Debunking the myths that keep women with disabilities out of work
Women with disabilities are often overlooked by business when it comes to employment, when they could be a great asset if given a chance.
Women with Disabilities Australia says that “Working age women with disabilities who are in the labour force are half as likely to find full-time employment (20%) as men with disabilities (42%); twice as likely to be in part-time employment (24%) as men with disabilities (12%); and regardless of full-time or part-time status, are likely to be in lower paid jobs than men with disabilities.” This shows clearly that women with disabilities are missing out on the opportunities that employment can provide, adding to their existing poverty levels.
Closing the employment gap for people with disabilities has been modelled to add $43 billion to Australia’s GDP over the next decade. The progressive rollout of the National Disability Insurance Scheme is also expected to allow many more people with disabilities to access employment by providing the rights supports, with 370,000 estimated to be joining the workforce by 2050.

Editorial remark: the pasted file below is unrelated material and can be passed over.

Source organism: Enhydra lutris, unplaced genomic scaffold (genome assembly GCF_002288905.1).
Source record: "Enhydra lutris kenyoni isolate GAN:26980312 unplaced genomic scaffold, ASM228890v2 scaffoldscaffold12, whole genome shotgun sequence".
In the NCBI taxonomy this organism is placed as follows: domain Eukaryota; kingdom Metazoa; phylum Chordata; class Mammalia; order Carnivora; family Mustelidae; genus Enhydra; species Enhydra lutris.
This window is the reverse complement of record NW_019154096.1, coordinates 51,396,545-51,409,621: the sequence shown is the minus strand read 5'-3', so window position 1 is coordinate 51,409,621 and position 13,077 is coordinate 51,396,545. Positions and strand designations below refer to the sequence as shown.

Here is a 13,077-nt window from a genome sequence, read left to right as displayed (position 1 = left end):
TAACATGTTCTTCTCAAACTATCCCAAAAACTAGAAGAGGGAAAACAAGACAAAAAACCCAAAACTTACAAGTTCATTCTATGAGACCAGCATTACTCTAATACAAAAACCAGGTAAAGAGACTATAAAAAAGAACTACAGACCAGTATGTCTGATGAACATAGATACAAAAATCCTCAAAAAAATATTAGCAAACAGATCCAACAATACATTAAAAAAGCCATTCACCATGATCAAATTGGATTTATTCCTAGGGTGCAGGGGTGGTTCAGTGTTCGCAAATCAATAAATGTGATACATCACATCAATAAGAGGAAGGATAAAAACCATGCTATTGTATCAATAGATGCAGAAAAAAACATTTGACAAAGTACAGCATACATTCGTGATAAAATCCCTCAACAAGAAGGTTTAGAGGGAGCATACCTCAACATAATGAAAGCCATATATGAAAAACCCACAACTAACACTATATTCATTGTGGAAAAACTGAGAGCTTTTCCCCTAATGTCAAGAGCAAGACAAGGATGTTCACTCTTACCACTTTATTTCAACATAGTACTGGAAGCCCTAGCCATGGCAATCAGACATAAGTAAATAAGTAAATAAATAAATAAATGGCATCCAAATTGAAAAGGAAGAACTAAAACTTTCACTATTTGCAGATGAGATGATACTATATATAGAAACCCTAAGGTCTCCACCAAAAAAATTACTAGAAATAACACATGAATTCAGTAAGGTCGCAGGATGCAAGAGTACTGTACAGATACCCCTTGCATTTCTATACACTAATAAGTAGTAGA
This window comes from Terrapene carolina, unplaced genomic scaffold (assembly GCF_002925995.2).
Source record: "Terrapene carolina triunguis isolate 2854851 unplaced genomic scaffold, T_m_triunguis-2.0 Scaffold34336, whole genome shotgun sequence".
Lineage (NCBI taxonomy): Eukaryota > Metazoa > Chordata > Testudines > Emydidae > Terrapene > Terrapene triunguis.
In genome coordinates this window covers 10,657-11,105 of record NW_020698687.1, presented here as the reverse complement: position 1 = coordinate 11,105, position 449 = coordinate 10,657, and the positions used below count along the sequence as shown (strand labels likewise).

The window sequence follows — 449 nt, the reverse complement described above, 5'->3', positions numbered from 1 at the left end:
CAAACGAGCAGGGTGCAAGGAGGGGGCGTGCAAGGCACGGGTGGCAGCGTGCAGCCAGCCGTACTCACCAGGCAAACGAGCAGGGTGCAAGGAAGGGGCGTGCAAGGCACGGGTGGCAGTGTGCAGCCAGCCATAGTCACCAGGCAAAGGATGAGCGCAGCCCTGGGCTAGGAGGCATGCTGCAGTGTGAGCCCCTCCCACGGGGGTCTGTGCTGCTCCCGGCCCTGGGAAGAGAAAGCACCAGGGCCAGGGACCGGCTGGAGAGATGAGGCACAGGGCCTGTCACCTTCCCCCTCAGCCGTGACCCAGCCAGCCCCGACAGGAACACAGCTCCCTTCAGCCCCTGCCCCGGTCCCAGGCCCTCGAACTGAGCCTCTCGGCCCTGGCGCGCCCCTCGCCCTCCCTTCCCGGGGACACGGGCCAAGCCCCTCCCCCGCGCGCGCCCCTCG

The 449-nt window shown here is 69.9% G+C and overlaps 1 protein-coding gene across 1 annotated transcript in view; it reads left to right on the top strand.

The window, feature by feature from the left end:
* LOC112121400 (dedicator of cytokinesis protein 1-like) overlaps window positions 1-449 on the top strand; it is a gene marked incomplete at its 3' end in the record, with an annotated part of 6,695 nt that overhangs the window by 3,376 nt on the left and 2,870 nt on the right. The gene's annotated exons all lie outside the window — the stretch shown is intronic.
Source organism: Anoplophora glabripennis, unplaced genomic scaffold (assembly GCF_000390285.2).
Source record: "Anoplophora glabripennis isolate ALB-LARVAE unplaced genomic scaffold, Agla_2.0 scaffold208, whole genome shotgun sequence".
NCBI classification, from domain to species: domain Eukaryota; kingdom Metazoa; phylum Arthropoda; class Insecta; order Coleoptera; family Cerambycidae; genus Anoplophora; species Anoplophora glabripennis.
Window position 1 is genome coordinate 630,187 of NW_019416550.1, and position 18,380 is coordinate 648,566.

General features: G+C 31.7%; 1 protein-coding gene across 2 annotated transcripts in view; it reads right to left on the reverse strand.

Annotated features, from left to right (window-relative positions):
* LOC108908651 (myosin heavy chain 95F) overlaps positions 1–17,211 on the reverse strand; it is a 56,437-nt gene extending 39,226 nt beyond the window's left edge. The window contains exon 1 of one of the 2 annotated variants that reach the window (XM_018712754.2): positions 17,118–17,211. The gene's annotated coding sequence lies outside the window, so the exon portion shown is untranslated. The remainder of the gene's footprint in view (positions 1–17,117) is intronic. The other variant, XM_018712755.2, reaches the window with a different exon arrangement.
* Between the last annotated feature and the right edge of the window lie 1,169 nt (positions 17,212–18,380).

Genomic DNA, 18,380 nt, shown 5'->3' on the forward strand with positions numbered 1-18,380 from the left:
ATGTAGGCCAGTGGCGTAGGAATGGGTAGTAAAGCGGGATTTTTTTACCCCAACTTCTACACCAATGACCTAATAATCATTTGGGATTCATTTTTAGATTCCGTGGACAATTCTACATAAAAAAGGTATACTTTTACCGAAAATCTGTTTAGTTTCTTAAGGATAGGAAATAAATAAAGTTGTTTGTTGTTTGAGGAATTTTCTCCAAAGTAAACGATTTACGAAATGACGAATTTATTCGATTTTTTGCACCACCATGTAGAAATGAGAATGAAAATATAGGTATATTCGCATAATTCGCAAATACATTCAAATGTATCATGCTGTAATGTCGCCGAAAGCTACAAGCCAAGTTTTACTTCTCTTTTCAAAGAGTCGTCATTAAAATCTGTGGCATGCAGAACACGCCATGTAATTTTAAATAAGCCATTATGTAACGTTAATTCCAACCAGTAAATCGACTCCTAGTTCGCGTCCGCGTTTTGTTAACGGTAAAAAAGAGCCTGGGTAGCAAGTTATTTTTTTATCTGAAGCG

Many businesses wrongly believe that hiring someone with a disability will be costly and that the worker may not be able to do the job. A variety of myths exist about employing someone with a disability that research has shown are false – for example, workers with disabilities have lower absenteeism than other workers, and are employed in a variety of skilled professions.
Disability Employment Services are specialists in finding jobs for people with disabilities. They are funded to assist employers with a range of resources to make workplaces accessible and encourage the hiring of disabled people through government subsidised wages.
Having staff who understand accessibility and other disability-related issues can also be a business advantage – in terms of physical access, but also online and social access. One in five Australians have a disability and are consumers that are often ignored. Employees who have lived experience of disability could give their employers a distinct advantage in reaching these potential customers.
Employers have much to gain by employing women with disabilities – government support and the NDIS are both working to make this an easier process, but business must open the door.
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